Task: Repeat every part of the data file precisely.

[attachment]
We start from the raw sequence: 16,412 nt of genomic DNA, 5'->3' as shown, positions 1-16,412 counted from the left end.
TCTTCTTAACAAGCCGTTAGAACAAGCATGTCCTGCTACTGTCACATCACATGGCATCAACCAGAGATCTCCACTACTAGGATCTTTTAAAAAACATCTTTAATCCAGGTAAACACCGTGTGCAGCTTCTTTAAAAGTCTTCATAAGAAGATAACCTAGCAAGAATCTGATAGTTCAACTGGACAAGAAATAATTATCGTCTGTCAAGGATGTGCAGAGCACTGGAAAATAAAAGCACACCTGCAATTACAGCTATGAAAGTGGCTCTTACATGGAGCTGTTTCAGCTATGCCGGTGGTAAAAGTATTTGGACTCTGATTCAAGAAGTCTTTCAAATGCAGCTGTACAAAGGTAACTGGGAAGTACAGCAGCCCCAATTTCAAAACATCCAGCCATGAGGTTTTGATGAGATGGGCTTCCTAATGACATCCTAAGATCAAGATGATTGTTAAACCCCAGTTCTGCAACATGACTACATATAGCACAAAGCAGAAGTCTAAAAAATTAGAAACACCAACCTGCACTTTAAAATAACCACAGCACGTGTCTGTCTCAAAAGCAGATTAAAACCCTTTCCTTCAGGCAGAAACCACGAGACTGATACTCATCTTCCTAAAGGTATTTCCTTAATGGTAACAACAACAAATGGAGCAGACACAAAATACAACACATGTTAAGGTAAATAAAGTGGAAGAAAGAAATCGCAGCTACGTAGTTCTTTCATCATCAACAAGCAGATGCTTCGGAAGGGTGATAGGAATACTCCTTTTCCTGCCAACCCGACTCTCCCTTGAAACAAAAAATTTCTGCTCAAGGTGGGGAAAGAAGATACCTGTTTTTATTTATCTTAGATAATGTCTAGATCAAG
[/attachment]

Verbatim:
We start from the raw sequence: 16,412 nt of genomic DNA, 5'->3' as shown, positions 1-16,412 counted from the left end.
TCTTCTTAACAAGCCGTTAGAACAAGCATGTCCTGCTACTGTCACATCACATGGCATCAACCAGAGATCTCCACTACTAGGATCTTTTAAAAAACATCTTTAATCCAGGTAAACACCGTGTGCAGCTTCTTTAAAAGTCTTCATAAGAAGATAACCTAGCAAGAATCTGATAGTTCAACTGGACAAGAAATAATTATCGTCTGTCAAGGATGTGCAGAGCACTGGAAAATAAAAGCACACCTGCAATTACAGCTATGAAAGTGGCTCTTACATGGAGCTGTTTCAGCTATGCCGGTGGTAAAAGTATTTGGACTCTGATTCAAGAAGTCTTTCAAATGCAGCTGTACAAAGGTAACTGGGAAGTACAGCAGCCCCAATTTCAAAACATCCAGCCATGAGGTTTTGATGAGATGGGCTTCCTAATGACATCCTAAGATCAAGATGATTGTTAAACCCCAGTTCTGCAACATGACTACATATAGCACAAAGCAGAAGTCTAAAAAATTAGAAACACCAACCTGCACTTTAAAATAACCACAGCACGTGTCTGTCTCAAAAGCAGATTAAAACCCTTTCCTTCAGGCAGAAACCACGAGACTGATACTCATCTTCCTAAAGGTATTTCCTTAATGGTAACAACAACAAATGGAGCAGACACAAAATACAACACATGTTAAGGTAAATAAAGTGGAAGAAAGAAATCGCAGCTACGTAGTTCTTTCATCATCAACAAGCAGATGCTTCGGAAGGGTGATAGGAATACTCCTTTTCCTGCCAACCCGACTCTCCCTTGAAACAAAAAATTTCTGCTCAAGGTGGGGAAAGAAGATACCTGTTTTTATTTATCTTAGATAATGTCTAGATCAAG